He was well over six feet tall, his black hair brushed the collar of his denim duster that strained at the shoulder seams, and those dark brown eyes darted around the barn as if he wasn’t sure where he was. His broad chest narrowed down past a silver belt buckle with the state of Texas engraved on it. Faded jeans, cowboy boots, a felt hat thrown over there on a hay bale said he was proud to be a cowboy. Yet he’d identified himself as Captain Lamont, and that was definitely military.
“You deserve an explanation.” His accent was a blend of Texas drawl and something even farther south, maybe Louisiana or Mississippi. “I was in the army and did some work in Afghanistan, Kuwait, and Iraq. There was an incident involving a young boy who had kicked a ball outside the gates in dangerous territory. I tried to save him but didn’t get there in time and wound up with a head wound of my own. I came out here to check on the sheep and the sandstorm hit. I thought—” He shrugged.
“You thought you were back over there, right? The sandstorm and the kid out there in it gave you a flashback?” Kasey understood, but she still kept Rustin behind her.
Kasey had lost her husband, Adam, when he was on a mission somewhere over there in what the guys called the sandbox. Before that, she’d held him many nights through the nightmares that his job caused, so she understood. But it didn’t take away the fear that had tightened her chest so that she couldn’t breathe when she thought he was abducting her son.
“Mama, I’m okay,” Rustin said in a steady voice. “Cowboys don’t hurt little kids.”
“I would never harm a child, and I’m very sorry for the misunderstanding, Miz McKay.” Nash’s deep voice had a dose of deep-seeded southern in it.
“Have we met before?” she asked.
“I heard about you living on the next ranch over.” His gaze went over her left shoulder and landed on the barn door.
There was no doubt that he had been a soldier. Shoulders ramrod straight and squared off. Chin tucked back and eyes ahead. Filled with respect. Ready to do battle. No one stood like a military man, especially one who’d been a cowboy before he enlisted.
“Well, then, we’ll be going home. Welcome to Happy, Nash.” Kasey knew she should invite him to Hope Springs for coffee or supper, but she wasn’t feeling too hospitable, not with all those memories of Adam flashing through her mind. Not to mention dealing with a son who was in big trouble for wandering off when he was explicitly told not to leave the yard.
She pulled the bandana up over her nose again and stooped down to zip Rustin’s jacket, making sure that the collar protected his nose from the roaring wind and dirt.
“I’ll drive you home. My truck is sitting right there.” He motioned toward a black Chevy Silverado parked to one side of the barn. “It’s still blowing like crazy out there. It’s the least I can do for scaring you. And again, I’m very sorry.”
“Apology accepted, but—”
“Mama, I don’t want to walk home in this stuff,” Rustin whispered.
Kasey took one look out the door and realized her son was right. Visibility was practically zero. “Maybe we should just wait it out a little while right here in the barn until it lets up,” she said. She cast a glance at Nash as she pulled her phone from her hip pocket and quickly called her grandmother, gave her the news that she’d found Rustin and that the neighbor would bring them home as soon as the wind stopped blowing.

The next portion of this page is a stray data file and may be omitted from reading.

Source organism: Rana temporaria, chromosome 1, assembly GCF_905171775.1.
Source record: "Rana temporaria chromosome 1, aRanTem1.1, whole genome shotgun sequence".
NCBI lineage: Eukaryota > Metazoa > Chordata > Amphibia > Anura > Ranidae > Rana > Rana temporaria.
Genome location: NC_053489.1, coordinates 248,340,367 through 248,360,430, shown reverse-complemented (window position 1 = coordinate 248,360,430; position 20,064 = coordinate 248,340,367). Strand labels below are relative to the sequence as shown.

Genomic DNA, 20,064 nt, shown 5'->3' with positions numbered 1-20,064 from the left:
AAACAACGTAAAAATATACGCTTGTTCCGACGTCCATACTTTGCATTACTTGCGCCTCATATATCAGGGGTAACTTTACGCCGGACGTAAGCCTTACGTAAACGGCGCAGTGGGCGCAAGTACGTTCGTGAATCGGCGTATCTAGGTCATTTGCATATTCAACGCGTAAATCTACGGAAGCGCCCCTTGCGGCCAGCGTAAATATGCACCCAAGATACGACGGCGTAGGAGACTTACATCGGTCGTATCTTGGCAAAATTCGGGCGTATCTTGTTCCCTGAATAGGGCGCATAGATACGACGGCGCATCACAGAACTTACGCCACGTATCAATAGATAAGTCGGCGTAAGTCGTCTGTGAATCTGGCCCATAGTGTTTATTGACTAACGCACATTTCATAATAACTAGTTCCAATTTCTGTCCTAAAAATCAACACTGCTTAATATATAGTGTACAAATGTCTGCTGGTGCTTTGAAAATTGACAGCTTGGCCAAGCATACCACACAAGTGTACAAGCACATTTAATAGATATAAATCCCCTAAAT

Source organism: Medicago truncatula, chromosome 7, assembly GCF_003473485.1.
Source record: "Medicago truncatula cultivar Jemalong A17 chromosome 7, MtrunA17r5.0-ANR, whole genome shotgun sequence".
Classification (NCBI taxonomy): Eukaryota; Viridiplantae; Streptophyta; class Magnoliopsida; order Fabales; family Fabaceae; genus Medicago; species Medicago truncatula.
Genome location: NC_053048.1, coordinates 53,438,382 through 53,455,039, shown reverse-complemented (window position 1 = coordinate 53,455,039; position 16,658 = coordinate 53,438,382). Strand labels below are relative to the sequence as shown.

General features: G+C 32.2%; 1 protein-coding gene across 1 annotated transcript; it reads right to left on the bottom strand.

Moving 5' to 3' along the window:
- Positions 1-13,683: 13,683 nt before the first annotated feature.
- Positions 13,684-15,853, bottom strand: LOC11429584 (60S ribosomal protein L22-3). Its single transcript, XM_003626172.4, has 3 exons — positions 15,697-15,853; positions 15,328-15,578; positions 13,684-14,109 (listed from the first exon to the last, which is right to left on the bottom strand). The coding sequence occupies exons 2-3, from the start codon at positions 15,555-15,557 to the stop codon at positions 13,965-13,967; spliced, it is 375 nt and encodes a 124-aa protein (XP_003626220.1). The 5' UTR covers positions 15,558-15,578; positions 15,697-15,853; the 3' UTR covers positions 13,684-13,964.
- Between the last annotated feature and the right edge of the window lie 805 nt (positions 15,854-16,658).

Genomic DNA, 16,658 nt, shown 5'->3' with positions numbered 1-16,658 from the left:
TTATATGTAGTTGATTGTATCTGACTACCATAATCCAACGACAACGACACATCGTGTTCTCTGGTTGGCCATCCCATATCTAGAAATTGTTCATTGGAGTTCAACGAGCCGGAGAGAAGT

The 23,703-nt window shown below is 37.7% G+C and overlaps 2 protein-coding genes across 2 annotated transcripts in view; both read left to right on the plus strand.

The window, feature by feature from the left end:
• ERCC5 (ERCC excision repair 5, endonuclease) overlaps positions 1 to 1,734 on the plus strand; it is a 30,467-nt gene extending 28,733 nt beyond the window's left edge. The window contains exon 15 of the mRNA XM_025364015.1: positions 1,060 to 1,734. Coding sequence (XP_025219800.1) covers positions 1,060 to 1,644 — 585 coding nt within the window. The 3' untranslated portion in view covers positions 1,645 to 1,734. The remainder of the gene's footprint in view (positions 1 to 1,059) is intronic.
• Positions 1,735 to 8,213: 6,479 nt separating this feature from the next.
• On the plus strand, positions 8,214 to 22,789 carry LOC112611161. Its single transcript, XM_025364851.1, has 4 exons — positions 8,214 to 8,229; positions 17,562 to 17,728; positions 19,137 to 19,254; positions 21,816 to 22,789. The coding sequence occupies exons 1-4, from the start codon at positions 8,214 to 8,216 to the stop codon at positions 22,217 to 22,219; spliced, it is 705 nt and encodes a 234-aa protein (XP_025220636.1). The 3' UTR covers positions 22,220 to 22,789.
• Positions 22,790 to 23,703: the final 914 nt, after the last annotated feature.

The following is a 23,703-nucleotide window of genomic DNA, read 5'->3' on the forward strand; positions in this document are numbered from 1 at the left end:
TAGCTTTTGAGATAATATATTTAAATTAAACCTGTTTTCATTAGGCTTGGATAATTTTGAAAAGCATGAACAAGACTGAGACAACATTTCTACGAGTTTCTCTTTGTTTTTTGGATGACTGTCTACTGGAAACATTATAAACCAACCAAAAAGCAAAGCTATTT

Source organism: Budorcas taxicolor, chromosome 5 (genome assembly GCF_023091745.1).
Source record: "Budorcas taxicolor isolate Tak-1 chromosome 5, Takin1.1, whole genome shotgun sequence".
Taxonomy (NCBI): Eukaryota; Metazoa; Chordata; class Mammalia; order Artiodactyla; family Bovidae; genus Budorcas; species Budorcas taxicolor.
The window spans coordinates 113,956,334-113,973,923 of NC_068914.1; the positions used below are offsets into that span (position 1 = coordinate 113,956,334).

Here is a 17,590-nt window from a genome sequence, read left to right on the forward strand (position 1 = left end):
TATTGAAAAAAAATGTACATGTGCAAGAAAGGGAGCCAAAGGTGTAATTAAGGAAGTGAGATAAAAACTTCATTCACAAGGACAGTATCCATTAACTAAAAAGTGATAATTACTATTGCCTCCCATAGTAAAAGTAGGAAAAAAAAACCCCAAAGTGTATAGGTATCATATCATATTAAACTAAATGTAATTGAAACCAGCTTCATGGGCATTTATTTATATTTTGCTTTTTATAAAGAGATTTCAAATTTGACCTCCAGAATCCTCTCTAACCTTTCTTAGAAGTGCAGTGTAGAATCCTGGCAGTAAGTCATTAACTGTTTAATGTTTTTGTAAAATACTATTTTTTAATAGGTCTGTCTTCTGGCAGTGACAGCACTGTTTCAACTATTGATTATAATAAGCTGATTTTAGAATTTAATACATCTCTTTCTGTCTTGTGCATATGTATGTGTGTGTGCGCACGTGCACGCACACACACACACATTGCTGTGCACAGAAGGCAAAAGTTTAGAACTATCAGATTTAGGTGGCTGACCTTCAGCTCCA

Nash smiled while she talked, but it didn’t reach his eyes. He sat down on a hay bale and a big white cat meandered out and hopped up in his lap. He started to rub her long fur and she curled up, as if she belonged there.
“That’s the white cat that Aunt Lila talked about. Can I pet her?” Rustin left his mother’s side and took a few steps toward Nash.
“Sure. You can even hold her if you want,” Nash said. “Sit right here and I’ll put her in your lap. She’s real tame.”
“My sister would love her. She’s purrin’,” Rustin said when the cat was in his lap.
“So you have other children?” Nash looked up at Kasey.
“Two. Emma is three and Silas is eighteen months.” She kept a close watch on her son, sitting so close to a stranger.
“And where do you live?” Nash asked.
“On the ranch right next door,” Rustin answered.
“Hope Springs, with my two brothers, Brody and Jace,” Kasey said. “Where did you live before now?”
“The last two years out south of Jefferson, Texas, on my grandmother’s little spread.”
“And before that?”
“Wherever the military sent me.”
His dark eyes were boring holes in her. Not like a man who was hitting on her but more like someone trying to place her in his mind. Like he’d met her before and couldn’t quite remember her name. But he did because he’d called her Miz McKay a few minutes before. When he did look up, his dark eyes were veiled. It was impossible to see exactly what he was thinking, but there was definitely something haunting Nash Lamont.
A couple of baas caused Rustin to cock his ear toward the stalls on the other side of the barn. “Is that sheeps I hear?”
“Yes, they are. I heard we might have a dust storm so I brought them inside. Want to see them?”
“You bet. I ride the muttons at the rodeo grounds sometimes,” Rustin said.
The veil on Nash’s dark eyes seemed to lift a little as he watched Rustin run from one stall to the other looking at his small flock. “Look, Mama, this one has babies.”
Kasey edged around Nash, careful not to get too close, still not fully trusting him, even if the white cat and her son didn’t have a problem with him. “They’re cute little things, but you do know this is cattle country, right?” she asked.
He straightened up and towered above her. “Yes, ma’am. But I’ve always liked sheep, so that’s what I’m raising right now.” He wandered over to the door and looked outside. “I think the wind is dying down. Please let me drive y’all home.”
“Come on, Rustin. We have to get home,” Kasey said.
Rustin took time to stick his hand into the stall and pet one more lamb before he ran to the truck. With long strides, Nash hurried ahead of them both and swung open the doors. Rustin climbed up into the backseat without a moment’s pause, but before Nash could slam the door, the boy’s dog, Hero, jumped right into the truck with him. Kasey hiked a hip on the seat and pulled the seat belt across her chest.